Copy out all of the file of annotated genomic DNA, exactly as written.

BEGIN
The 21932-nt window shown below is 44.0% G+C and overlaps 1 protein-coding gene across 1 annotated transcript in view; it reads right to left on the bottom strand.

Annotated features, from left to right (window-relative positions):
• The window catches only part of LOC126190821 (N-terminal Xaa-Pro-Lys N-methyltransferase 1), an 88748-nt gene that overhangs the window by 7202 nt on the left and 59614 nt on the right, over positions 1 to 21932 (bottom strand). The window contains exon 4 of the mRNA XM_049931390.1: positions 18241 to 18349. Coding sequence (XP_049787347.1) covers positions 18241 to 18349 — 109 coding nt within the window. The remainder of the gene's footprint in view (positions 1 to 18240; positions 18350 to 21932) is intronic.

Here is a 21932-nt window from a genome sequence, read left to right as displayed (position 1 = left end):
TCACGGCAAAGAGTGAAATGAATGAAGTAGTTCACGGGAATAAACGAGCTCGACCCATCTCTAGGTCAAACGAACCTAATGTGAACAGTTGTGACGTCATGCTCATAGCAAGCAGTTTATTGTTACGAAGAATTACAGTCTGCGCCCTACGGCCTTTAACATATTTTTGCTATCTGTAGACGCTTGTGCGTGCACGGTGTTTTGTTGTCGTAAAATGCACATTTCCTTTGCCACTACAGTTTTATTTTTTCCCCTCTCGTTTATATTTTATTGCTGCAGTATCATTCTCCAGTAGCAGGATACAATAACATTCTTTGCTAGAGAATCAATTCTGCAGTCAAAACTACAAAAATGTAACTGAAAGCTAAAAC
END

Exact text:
The 21932-nt window shown below is 44.0% G+C and overlaps 1 protein-coding gene across 1 annotated transcript in view; it reads right to left on the bottom strand.

Annotated features, from left to right (window-relative positions):
• The window catches only part of LOC126190821 (N-terminal Xaa-Pro-Lys N-methyltransferase 1), an 88748-nt gene that overhangs the window by 7202 nt on the left and 59614 nt on the right, over positions 1 to 21932 (bottom strand). The window contains exon 4 of the mRNA XM_049931390.1: positions 18241 to 18349. Coding sequence (XP_049787347.1) covers positions 18241 to 18349 — 109 coding nt within the window. The remainder of the gene's footprint in view (positions 1 to 18240; positions 18350 to 21932) is intronic.

Here is a 21932-nt window from a genome sequence, read left to right as displayed (position 1 = left end):
TCACGGCAAAGAGTGAAATGAATGAAGTAGTTCACGGGAATAAACGAGCTCGACCCATCTCTAGGTCAAACGAACCTAATGTGAACAGTTGTGACGTCATGCTCATAGCAAGCAGTTTATTGTTACGAAGAATTACAGTCTGCGCCCTACGGCCTTTAACATATTTTTGCTATCTGTAGACGCTTGTGCGTGCACGGTGTTTTGTTGTCGTAAAATGCACATTTCCTTTGCCACTACAGTTTTATTTTTTCCCCTCTCGTTTATATTTTATTGCTGCAGTATCATTCTCCAGTAGCAGGATACAATAACATTCTTTGCTAGAGAATCAATTCTGCAGTCAAAACTACAAAAATGTAACTGAAAGCTAAAAC